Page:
009-10 Consent when Parents Disagree
Are the requirements related to revocation of consent applicable to matters other than the child remaining eligible for special education and related services? If both parents have equal standing and disagree when parental consent is required - thus one provides consent and the other disagrees, either orally or in writing - what is an LEA required to do? For example, if the IEP team develops an IEP with parental involvement and one parent provides consent for implementation and the other refuses consent, what is the school division required to do? Must school personnel implement the IEP with the consent of one parent, or work to achieve the consent of the other parent before implementation?
It is important to review the regulations that detail the definition of consent, as well as those circumstances that require consent before answering this question. The Virginia Regulations define consent in 8 VAC 20-81-10 as:
“Consent” means: (34 CFR 300.9)
- The parent(s) or eligible student has been fully informed of all information relevant to the activity for which consent is sought in the parent's(s') or eligible student's native language, or other mode of communication;
- The parent(s) or eligible student understands and agrees, in writing, to the carrying out of the activity for which consent is sought, and the consent describes that activity and lists the records (if any) that will be released and to whom; and
- The parent(s) or eligible student understands that the granting of consent is voluntary on the part of the parent(s) or eligible student and may be revoked any time.
- If a parent revokes consent, that revocation is not retroactive (i.e., it does not negate an action that has occurred after the consent was given and before the consent was revoked. Revocation ceases to be relevant after the activity for which consent was obtained was completed.).
- If the parent revokes consent in writing for their child’s receipt of special education services after the child is initially provided special education and related services, the local educational agency is not required to amend the child’s education records to remove any references to the child’s receipt of special education and related services because of the revocation of consent.
The meaning of the term "consent" is not the same as the meaning of the term "agree" or "agreement." "Agree" or "agreement" refers to an understanding between the parent and the local educational agency about a particular matter and as required in this chapter. There is no requirement that an agreement be in writing, unless stated in this chapter. The local educational agency and parent(s) should document their agreement.
In addition, the Virginia Regulations list those circumstances that require consent at 8 VAC 20-81-170 D.1. as:
- Required parental consent. Informed parental consent is required before:
- Conducting an initial evaluation or reevaluation, including a functional behavioral assessment if such assessment is not a review of existing data conducted at an IEP meeting; (34 CFR 300.300(a)(1)(i))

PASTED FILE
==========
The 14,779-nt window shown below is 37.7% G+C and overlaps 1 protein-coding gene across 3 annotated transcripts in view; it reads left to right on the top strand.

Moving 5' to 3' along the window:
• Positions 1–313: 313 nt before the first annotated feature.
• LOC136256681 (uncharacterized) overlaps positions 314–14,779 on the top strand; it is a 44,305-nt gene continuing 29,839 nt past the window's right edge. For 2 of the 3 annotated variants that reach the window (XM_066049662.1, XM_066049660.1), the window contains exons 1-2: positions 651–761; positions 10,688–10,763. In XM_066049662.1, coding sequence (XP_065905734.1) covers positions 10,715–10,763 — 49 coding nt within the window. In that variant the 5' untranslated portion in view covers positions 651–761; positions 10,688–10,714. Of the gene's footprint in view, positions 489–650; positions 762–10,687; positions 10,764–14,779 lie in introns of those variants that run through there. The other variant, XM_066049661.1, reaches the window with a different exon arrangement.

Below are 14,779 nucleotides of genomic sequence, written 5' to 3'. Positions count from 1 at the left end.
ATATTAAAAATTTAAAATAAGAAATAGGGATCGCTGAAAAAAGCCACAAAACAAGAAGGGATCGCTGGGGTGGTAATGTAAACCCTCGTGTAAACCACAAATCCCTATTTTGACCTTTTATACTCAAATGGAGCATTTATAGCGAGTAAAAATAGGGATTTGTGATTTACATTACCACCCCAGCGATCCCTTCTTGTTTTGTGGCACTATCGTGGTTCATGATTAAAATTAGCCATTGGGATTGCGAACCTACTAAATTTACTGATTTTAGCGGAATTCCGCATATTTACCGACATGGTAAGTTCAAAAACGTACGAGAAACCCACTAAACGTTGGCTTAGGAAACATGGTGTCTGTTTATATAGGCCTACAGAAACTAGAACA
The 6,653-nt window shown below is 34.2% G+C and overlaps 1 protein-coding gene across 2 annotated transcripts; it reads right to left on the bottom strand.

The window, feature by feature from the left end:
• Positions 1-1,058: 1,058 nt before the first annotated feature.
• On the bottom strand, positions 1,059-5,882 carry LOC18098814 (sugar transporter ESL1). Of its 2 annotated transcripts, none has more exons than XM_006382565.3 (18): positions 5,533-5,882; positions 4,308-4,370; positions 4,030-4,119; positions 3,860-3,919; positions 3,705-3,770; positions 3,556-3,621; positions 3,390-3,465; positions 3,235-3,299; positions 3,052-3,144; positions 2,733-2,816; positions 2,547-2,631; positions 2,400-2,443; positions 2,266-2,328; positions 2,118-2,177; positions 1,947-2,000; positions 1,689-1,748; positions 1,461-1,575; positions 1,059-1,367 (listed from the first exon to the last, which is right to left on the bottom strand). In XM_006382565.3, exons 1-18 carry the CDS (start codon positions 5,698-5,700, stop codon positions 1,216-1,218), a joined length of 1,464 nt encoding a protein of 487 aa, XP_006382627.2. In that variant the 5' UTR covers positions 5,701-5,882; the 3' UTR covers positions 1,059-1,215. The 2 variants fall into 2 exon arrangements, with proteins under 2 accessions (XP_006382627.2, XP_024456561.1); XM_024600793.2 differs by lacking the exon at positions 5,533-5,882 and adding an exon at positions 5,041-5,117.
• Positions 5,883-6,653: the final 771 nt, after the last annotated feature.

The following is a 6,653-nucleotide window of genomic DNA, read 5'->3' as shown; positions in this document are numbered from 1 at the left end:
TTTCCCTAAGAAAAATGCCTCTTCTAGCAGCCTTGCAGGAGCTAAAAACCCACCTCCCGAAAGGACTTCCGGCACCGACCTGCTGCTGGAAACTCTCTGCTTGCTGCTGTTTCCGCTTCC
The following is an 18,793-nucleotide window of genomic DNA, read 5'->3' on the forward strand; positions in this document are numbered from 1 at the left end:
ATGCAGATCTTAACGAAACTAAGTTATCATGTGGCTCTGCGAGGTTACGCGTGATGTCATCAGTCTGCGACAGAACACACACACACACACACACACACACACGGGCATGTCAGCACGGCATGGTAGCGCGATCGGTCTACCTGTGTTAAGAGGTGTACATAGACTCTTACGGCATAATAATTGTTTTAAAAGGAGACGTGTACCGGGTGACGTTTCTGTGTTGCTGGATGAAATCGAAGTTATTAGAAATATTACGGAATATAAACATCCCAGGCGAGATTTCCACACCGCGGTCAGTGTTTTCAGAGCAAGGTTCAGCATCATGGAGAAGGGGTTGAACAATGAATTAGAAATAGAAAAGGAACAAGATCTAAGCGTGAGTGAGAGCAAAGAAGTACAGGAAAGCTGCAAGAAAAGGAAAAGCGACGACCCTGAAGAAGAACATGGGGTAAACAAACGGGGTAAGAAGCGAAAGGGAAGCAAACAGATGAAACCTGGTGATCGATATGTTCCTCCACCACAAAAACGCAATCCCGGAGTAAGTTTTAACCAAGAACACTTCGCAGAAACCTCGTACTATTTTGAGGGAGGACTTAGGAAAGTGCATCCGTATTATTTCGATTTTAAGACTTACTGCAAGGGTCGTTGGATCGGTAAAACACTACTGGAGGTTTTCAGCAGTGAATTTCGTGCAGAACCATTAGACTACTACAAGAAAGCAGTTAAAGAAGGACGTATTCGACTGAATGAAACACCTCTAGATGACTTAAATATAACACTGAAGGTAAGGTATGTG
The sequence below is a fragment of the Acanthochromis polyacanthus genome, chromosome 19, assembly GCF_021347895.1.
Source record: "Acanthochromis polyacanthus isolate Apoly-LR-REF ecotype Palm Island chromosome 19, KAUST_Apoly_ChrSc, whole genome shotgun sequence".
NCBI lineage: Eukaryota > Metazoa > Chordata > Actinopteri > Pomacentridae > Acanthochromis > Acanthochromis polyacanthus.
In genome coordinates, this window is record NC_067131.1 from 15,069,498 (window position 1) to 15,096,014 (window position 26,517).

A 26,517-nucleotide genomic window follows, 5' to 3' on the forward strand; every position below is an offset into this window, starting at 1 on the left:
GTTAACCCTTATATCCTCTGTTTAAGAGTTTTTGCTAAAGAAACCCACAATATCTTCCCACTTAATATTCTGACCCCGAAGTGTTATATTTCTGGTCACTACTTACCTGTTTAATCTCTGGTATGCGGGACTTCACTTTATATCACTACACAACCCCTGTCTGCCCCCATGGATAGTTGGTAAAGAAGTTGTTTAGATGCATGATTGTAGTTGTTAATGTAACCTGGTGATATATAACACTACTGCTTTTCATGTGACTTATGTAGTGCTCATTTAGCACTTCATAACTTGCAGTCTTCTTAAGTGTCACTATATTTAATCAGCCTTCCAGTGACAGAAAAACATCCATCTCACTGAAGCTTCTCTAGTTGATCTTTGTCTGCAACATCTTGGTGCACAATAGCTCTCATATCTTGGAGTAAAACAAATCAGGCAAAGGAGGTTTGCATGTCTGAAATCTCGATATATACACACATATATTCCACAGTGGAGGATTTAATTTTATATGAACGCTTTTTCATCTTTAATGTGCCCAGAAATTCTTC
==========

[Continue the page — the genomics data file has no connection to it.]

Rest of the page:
- An initial eligibility determination or any change in categorical identification;
- Initial provision of special education and related services to a child with a disability; (34 CFR 300.300(b)(1))
- Any revision to the child's IEP services;
- Any partial or complete termination of special education and related services, except for graduation with a standard or advance studies diploma;
- The provision of a free appropriate public education to children with disabilities who transfer between public agencies in Virginia or transfer to Virginia from another state in accordance with 8VAC20-81-120;
- Accessing a child's public benefits or insurance or private insurance proceeds in accordance with subsection F of this section; and (34 CFR 300.154)
- Inviting to an IEP meeting a representative of any participating agency that is likely to be responsible for providing or paying for secondary transition services. (34 CFR 300.321(b)(3))
The key to this answer is that the regulations use the term “parent(s)” indicating that only one parent is required to provide consent. Thus, even if only one parent provides consent, under these regulations, the school division must move forward with the action for which consent has been provided. Consequently, using the example provided in the question, if one parent provides consent to implement the IEP, the school division is required to implement the IEP. The parent who disagrees may use the dispute resolution options of mediation and/or due process to address concerns; however, in the interim, the school division is obligated to rely upon the consent that has already been provided.
Note: This is different than the circumstance when a parent revokes consent for a student to continue to be eligible for special education and related services. For information in that case, please refer to FAQ 003-10, which addresses Revocation of Consent.
Practice Tip: When both parents are involved and do not live together or are not married, school personnel need to be sure to determine that the parents have equal rights with regard to educational decisions. Additionally, the Prior Written Notice (PWN) provides an excellent mechanism to document the parents dueling positions. Under the PWN section of proposed or refused action (using our example of the developed IEP), the IEP team can document that while one parent provided consent, which gives the school division the obligation to implement the decision, one parent disagreed. The IEP team should consider documenting on the PWN the contentious issue(s), as well as the issue(s) which reflects consensus. The Procedural Safeguards document will apprise parents with information related to the dispute resolution options of mediation, complaints, and due process.